We know traditional web design is broken, so why keep trying to beat a dead horse?
Before you invest a ton of money…
Before you commit your team’s time and resources…
Before you risk going over budget and timeline…
…into a website redesign that may or may not meet your needs once it’s done, you should know there’s a better way!
It’s called growth-driven design (GDD) and it’s pushing traditional design out of the running!
Growth-driven design overview
Phase 1: We’ve already covered aspects like creating a strategy and wishlist and developing the launch pad website in phase one of GDD.
Phase 2: In phase two, growth-driven design moves into the “continuous improvement” stage of design. With your 80-20 launch pad website live, you can begin improving the website, based on the data you’re gathering.
Because you’ve implemented on your website the core action items (the 20%) that will generate the biggest result (80%), you’re left with action items you still want to merge into the website design.
During this time of planning, you should:
- Compare performance vs goals. Does the website’s initial performance meet the goals you’ve outlined? If not, identify areas in which to improve.
- Conduct research and gather data. You may need to gather data or do additional research in order to outline which action items you should next add to the website.
- Collaborate. Work with sales and marketing to gather additional information these teams have learned about your audience.
Based on your findings, figure out which action items you want to add to the wishlist moving forward.
Here’s how to prioritize your action items:
- Boost conversions. This is the most important item, since boosting conversions leads to more revenue.
- Improve user experience. Improving navigation, helping users find what they’re looking for and solving their problems lead to a better user experience, which helps conversions.
- Personalize the message. Adjust elements like the calls-to-action, offers and more to be specific to the user who is exploring the website. The more you know about your audience, like their interests, device, referral source, geolocation and previous actions on your site, the better their experience.
- Build marketing assets. Identify marketing assets that will bring more value to your marketing, like blogs, email lists, social media profiles, etc. Perhaps an online training or resource area will bring more value to your audience – and your business.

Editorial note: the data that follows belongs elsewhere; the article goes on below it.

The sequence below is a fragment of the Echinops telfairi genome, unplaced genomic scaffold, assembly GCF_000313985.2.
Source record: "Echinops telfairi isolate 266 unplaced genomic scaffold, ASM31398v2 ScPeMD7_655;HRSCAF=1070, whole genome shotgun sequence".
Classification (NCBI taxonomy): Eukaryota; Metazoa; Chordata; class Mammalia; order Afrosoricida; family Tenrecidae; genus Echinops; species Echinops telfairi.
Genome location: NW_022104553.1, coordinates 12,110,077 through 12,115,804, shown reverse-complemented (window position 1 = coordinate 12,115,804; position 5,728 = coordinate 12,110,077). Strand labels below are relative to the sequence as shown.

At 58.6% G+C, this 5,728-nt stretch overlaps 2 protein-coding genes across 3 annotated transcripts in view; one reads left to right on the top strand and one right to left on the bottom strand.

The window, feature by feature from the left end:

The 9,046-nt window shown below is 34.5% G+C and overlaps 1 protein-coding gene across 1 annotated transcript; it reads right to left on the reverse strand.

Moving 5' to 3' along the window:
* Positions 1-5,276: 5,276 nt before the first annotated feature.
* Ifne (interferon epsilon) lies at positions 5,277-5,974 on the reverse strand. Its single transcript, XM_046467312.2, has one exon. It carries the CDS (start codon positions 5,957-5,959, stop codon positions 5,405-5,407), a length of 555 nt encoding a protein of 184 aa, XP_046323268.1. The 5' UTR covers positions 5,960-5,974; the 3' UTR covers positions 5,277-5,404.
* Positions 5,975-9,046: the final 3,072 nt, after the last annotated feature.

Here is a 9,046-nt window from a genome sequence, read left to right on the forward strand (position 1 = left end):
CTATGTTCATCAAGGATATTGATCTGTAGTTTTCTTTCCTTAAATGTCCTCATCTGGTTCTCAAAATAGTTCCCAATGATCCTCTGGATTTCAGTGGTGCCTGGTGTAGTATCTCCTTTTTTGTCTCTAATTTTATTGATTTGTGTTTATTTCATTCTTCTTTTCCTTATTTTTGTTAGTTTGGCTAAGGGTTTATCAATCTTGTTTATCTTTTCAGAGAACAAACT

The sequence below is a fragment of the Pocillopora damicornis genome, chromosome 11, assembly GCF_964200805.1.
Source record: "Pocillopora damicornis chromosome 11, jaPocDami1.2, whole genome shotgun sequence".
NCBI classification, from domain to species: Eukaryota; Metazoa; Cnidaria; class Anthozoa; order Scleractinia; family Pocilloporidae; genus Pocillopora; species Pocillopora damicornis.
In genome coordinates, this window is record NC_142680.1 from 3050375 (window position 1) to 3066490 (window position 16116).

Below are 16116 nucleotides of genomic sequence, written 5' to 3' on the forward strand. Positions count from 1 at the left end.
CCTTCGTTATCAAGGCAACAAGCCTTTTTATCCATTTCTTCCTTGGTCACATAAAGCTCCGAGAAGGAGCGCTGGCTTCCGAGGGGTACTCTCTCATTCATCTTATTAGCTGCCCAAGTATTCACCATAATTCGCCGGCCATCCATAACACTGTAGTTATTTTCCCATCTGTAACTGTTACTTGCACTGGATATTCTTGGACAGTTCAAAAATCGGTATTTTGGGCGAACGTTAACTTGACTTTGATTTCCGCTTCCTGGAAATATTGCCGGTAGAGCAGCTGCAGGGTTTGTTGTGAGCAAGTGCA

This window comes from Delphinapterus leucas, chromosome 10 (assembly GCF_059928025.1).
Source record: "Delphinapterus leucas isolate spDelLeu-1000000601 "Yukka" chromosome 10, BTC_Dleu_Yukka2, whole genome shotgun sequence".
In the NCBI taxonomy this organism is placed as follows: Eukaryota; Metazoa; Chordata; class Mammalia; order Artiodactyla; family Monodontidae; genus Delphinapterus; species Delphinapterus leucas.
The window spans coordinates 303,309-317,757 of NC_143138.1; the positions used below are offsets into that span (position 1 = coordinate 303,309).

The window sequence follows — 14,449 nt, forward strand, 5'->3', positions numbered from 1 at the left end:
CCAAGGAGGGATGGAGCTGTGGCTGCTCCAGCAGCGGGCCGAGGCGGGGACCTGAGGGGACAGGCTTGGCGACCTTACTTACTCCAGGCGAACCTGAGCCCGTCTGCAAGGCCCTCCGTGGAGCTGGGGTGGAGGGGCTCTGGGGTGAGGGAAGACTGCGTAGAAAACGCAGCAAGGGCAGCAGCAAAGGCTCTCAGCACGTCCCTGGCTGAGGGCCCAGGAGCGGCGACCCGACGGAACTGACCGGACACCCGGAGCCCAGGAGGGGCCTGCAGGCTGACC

Now, you’re ready to plan your next sprint cycle.
Choose the action items that will be most impactful and factor them into the planning cycle. A good rule of thumb to follow is to choose a few items to focus on, and do them really well. If you finish these before the cycle is over, go back to your wishlist and add a couple more action items to the list.
At this point, your website goes into development and your wishlist comes alive in the website design.
Consider each action item that goes live an experiment or a trial.
It might not become a permanent fixture on the website. That all depends on its performance.
So make sure you’re tracking the action item and identify the metrics you’ll use to measure and assess it.
Give your continuous improvement efforts a boost by developing a marketing campaign that sends traffic to that particular website section.
You’ll collect data quicker, and you’ll be able to “kill” the page or element if it’s not performing, or tweak it to make it better.
Growth-driven design is the bee’s knees. What other web design method can guarantee results, and ensure your investment goes to great use – driving more traffic, leads and conversion for your business?
Does your business use data to drive website improvements?